Different genes specify hyporesponsiveness to seizures induced by caffeine and the benzodiazepine inverse agonist, DMCM.
Caffeine, Carbolines, Crosses-Genetic, Disease-Susceptibility, Genes, Genetics-Behavioral, Male, Mice, Mice-Inbred-CBA, Mice-Inbred-Strains, Mutation, Receptors-GABA-Benzodiazepine: de, ge, Seizures: fg, ci, SUPPORT-NON-U-S-GOVT, SUPPORT-U-S-GOVT-P-H-S
Pharmacol-Biochem-Behav. 1987 Jul; 27(3):451-6.
Two strains of inbred mice differed significantly in their susceptibility to tonic seizures induced by caffeine and the benzodiazepine inverse agonist, methyl 6,7-dimethoxy-4-ethyl-beta-carboline-3-carboxylate (DMCM). The hyporesponsive strain, SWR, was not less susceptible to the convulsant action of other chemical convulsants, an observation which indicated that the response differences between the strains were pharmacologically specific. These observations and drug interaction studies suggested that caffeine-induced seizures might be mediated through an "inverse: agonist-like action of caffeine on benzodiazepine receptors associated with GABA receptor-benzodiazepine receptor-chloride ionophore complex. To determine whether the coincident alteration in susceptibility to DMCM and caffeine resulted from a single mutational change or was the result of two different genetic changes occurring coincidentally between these two strains of mice, progeny from conventional Mendelian crosses (F1, F2 and reciprocal backcrosses) were analyzed for the co-segregation of susceptibility to DMCM and caffeine. The inheritance of DMCM sensitivity was consistent with a single autosomal gene determinant in which the allele specifying increased responsiveness was dominant to the allele determining hyporesponsiveness. The frequent occurrence of recombinant phenotypes (e.g., caffeine hyporesponsive but DMCM sensitive mice) among F2 and backcross progeny established that different genetic determinants encode DMCM susceptibility and caffeine susceptibility in these two strains of mice. Thus, while these data establish a simply inherited difference in benzodiazepine responsiveness between the two mouse strains, they also indicate that this pair of strains is inappropriate for a genetic analysis aimed at probing the relationship between caffeine-induced seizures and the benzodiazepine receptor.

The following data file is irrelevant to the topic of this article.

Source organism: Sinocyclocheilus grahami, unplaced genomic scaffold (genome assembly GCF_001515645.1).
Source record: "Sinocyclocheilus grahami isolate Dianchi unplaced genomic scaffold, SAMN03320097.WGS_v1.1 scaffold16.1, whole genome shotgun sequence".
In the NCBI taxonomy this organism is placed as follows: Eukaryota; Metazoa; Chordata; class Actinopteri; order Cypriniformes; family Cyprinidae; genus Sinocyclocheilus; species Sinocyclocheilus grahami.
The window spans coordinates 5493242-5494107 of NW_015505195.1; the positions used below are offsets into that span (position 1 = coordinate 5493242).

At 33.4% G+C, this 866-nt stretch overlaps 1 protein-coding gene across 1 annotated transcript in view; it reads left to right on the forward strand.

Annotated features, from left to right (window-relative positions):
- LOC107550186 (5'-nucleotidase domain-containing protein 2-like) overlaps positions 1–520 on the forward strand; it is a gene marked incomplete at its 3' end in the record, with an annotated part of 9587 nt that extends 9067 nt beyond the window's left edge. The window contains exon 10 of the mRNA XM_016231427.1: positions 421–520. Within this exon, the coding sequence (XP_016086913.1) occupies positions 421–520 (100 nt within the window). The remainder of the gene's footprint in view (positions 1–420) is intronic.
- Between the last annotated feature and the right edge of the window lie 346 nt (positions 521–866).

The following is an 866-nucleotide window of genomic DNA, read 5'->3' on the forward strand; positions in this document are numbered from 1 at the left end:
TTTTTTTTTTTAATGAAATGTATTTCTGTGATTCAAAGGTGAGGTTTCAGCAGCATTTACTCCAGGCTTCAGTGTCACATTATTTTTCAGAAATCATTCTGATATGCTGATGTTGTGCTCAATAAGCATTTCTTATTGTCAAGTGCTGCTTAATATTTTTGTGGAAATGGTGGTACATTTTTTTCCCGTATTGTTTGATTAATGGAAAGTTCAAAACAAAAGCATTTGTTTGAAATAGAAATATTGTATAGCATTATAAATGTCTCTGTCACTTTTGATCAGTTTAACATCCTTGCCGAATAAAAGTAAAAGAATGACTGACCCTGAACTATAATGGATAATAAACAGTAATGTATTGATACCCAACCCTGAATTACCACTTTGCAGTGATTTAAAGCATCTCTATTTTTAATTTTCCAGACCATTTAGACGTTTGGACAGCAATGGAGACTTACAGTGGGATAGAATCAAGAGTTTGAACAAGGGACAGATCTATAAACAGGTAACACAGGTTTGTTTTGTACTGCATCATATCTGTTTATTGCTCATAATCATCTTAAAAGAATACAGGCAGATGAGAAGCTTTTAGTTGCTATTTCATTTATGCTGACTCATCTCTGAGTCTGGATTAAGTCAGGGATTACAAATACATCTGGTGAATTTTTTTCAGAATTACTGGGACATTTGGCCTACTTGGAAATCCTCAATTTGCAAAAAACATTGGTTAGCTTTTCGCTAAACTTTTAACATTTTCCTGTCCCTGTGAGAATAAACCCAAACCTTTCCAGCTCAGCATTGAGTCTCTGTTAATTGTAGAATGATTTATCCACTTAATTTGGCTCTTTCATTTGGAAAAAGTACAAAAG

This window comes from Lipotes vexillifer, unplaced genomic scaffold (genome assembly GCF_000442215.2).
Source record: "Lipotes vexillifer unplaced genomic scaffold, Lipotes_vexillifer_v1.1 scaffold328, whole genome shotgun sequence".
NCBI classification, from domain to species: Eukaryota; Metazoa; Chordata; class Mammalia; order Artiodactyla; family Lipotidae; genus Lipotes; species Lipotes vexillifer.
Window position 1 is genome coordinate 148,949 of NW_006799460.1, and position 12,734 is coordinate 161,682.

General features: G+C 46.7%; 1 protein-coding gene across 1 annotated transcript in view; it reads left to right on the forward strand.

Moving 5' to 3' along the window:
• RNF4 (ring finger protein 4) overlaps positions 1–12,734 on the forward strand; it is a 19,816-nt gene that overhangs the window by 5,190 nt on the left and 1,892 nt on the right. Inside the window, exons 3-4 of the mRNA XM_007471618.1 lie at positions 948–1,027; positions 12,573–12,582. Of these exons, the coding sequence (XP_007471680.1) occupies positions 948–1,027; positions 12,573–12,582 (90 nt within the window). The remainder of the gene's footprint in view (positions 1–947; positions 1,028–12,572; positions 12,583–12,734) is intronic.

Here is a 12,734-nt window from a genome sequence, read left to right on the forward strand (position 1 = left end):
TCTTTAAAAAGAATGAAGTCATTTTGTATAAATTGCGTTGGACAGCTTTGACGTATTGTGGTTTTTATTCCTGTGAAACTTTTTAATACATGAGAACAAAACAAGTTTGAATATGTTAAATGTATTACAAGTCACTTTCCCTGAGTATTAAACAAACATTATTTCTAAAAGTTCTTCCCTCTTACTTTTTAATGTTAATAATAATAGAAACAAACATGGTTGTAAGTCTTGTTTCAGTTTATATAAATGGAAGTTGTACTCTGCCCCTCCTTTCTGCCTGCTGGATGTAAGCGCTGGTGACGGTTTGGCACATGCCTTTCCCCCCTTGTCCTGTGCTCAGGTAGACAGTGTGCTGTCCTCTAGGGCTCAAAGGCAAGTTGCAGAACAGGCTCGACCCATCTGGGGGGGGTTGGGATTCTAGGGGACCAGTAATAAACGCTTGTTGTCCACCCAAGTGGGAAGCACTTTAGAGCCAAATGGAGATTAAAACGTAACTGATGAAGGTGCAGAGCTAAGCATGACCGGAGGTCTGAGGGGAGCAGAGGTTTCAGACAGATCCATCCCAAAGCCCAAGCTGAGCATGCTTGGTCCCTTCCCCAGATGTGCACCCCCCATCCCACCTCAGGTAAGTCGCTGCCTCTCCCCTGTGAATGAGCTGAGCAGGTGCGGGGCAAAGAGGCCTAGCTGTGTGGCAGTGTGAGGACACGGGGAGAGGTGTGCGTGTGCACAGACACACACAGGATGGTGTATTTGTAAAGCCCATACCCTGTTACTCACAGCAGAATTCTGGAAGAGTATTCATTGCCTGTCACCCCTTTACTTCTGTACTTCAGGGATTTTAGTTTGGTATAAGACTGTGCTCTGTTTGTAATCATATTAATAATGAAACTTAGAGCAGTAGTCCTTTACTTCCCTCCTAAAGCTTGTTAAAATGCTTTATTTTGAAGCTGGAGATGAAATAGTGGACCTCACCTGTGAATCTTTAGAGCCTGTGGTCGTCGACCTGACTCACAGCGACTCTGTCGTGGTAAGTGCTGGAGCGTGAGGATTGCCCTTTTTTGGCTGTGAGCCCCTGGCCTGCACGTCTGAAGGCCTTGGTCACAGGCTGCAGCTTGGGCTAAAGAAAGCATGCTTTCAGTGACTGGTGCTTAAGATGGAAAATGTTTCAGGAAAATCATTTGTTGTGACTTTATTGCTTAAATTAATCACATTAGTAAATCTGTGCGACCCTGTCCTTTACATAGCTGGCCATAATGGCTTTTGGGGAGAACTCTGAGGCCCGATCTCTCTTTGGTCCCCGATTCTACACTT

Seale, T W.; Abla, K A.; Roderick, T H.; Rennert, O M.; and Carney, J M., " Different genes specify hyporesponsiveness to seizures induced by caffeine and the benzodiazepine inverse agonist, DMCM." (1987). Faculty Research 1980 - 1989. 844.